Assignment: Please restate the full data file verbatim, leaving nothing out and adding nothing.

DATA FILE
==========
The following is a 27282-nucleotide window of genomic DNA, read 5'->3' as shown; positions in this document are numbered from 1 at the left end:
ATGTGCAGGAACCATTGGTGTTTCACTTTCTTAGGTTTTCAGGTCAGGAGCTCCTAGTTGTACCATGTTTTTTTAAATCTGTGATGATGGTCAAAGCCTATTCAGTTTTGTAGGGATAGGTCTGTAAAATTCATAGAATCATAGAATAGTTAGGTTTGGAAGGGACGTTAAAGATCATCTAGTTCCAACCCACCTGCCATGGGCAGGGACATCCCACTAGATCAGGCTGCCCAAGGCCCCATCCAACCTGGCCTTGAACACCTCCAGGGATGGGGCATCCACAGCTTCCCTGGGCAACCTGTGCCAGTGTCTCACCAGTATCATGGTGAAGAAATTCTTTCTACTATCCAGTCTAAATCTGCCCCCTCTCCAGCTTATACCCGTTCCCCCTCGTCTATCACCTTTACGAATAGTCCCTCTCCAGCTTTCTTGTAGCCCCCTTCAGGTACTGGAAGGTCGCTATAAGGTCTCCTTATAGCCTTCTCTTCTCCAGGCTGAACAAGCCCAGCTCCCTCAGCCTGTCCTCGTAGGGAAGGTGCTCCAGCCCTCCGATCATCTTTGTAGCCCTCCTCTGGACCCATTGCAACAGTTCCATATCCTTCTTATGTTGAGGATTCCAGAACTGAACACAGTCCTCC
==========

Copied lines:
The following is a 27282-nucleotide window of genomic DNA, read 5'->3' as shown; positions in this document are numbered from 1 at the left end:
ATGTGCAGGAACCATTGGTGTTTCACTTTCTTAGGTTTTCAGGTCAGGAGCTCCTAGTTGTACCATGTTTTTTTAAATCTGTGATGATGGTCAAAGCCTATTCAGTTTTGTAGGGATAGGTCTGTAAAATTCATAGAATCATAGAATAGTTAGGTTTGGAAGGGACGTTAAAGATCATCTAGTTCCAACCCACCTGCCATGGGCAGGGACATCCCACTAGATCAGGCTGCCCAAGGCCCCATCCAACCTGGCCTTGAACACCTCCAGGGATGGGGCATCCACAGCTTCCCTGGGCAACCTGTGCCAGTGTCTCACCAGTATCATGGTGAAGAAATTCTTTCTACTATCCAGTCTAAATCTGCCCCCTCTCCAGCTTATACCCGTTCCCCCTCGTCTATCACCTTTACGAATAGTCCCTCTCCAGCTTTCTTGTAGCCCCCTTCAGGTACTGGAAGGTCGCTATAAGGTCTCCTTATAGCCTTCTCTTCTCCAGGCTGAACAAGCCCAGCTCCCTCAGCCTGTCCTCGTAGGGAAGGTGCTCCAGCCCTCCGATCATCTTTGTAGCCCTCCTCTGGACCCATTGCAACAGTTCCATATCCTTCTTATGTTGAGGATTCCAGAACTGAACACAGTCCTCC